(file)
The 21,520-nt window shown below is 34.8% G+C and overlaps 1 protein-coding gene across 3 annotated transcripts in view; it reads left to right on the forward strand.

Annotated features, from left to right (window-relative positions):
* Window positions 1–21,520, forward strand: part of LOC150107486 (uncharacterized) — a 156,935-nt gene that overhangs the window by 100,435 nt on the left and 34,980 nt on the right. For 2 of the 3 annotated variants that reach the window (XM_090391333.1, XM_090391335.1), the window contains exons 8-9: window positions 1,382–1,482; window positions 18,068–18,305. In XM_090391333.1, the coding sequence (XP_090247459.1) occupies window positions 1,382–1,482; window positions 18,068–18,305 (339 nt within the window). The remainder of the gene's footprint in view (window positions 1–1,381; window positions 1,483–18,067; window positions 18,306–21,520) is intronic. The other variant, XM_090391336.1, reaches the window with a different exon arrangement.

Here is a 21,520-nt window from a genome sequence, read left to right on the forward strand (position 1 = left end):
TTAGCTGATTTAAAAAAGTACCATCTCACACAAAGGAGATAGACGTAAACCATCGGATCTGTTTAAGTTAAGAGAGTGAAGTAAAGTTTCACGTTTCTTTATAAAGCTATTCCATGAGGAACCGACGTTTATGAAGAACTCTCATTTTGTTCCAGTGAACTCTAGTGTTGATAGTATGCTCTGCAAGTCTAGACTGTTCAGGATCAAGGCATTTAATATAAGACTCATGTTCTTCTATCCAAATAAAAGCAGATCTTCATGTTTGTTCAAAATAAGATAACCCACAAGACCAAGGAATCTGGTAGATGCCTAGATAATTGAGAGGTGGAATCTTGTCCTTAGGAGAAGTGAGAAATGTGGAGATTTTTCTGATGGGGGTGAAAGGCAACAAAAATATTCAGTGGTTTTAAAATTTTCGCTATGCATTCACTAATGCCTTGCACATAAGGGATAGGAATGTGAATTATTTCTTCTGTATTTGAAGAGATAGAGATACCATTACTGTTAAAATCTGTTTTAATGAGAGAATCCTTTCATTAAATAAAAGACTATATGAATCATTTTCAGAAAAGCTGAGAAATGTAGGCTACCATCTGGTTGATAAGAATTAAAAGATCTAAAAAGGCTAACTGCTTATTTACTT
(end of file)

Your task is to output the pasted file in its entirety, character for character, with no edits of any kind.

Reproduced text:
The 21,520-nt window shown below is 34.8% G+C and overlaps 1 protein-coding gene across 3 annotated transcripts in view; it reads left to right on the forward strand.

Annotated features, from left to right (window-relative positions):
* Window positions 1–21,520, forward strand: part of LOC150107486 (uncharacterized) — a 156,935-nt gene that overhangs the window by 100,435 nt on the left and 34,980 nt on the right. For 2 of the 3 annotated variants that reach the window (XM_090391333.1, XM_090391335.1), the window contains exons 8-9: window positions 1,382–1,482; window positions 18,068–18,305. In XM_090391333.1, the coding sequence (XP_090247459.1) occupies window positions 1,382–1,482; window positions 18,068–18,305 (339 nt within the window). The remainder of the gene's footprint in view (window positions 1–1,381; window positions 1,483–18,067; window positions 18,306–21,520) is intronic. The other variant, XM_090391336.1, reaches the window with a different exon arrangement.

Here is a 21,520-nt window from a genome sequence, read left to right on the forward strand (position 1 = left end):
TTAGCTGATTTAAAAAAGTACCATCTCACACAAAGGAGATAGACGTAAACCATCGGATCTGTTTAAGTTAAGAGAGTGAAGTAAAGTTTCACGTTTCTTTATAAAGCTATTCCATGAGGAACCGACGTTTATGAAGAACTCTCATTTTGTTCCAGTGAACTCTAGTGTTGATAGTATGCTCTGCAAGTCTAGACTGTTCAGGATCAAGGCATTTAATATAAGACTCATGTTCTTCTATCCAAATAAAAGCAGATCTTCATGTTTGTTCAAAATAAGATAACCCACAAGACCAAGGAATCTGGTAGATGCCTAGATAATTGAGAGGTGGAATCTTGTCCTTAGGAGAAGTGAGAAATGTGGAGATTTTTCTGATGGGGGTGAAAGGCAACAAAAATATTCAGTGGTTTTAAAATTTTCGCTATGCATTCACTAATGCCTTGCACATAAGGGATAGGAATGTGAATTATTTCTTCTGTATTTGAAGAGATAGAGATACCATTACTGTTAAAATCTGTTTTAATGAGAGAATCCTTTCATTAAATAAAAGACTATATGAATCATTTTCAGAAAAGCTGAGAAATGTAGGCTACCATCTGGTTGATAAGAATTAAAAGATCTAAAAAGGCTAACTGCTTATTTACTT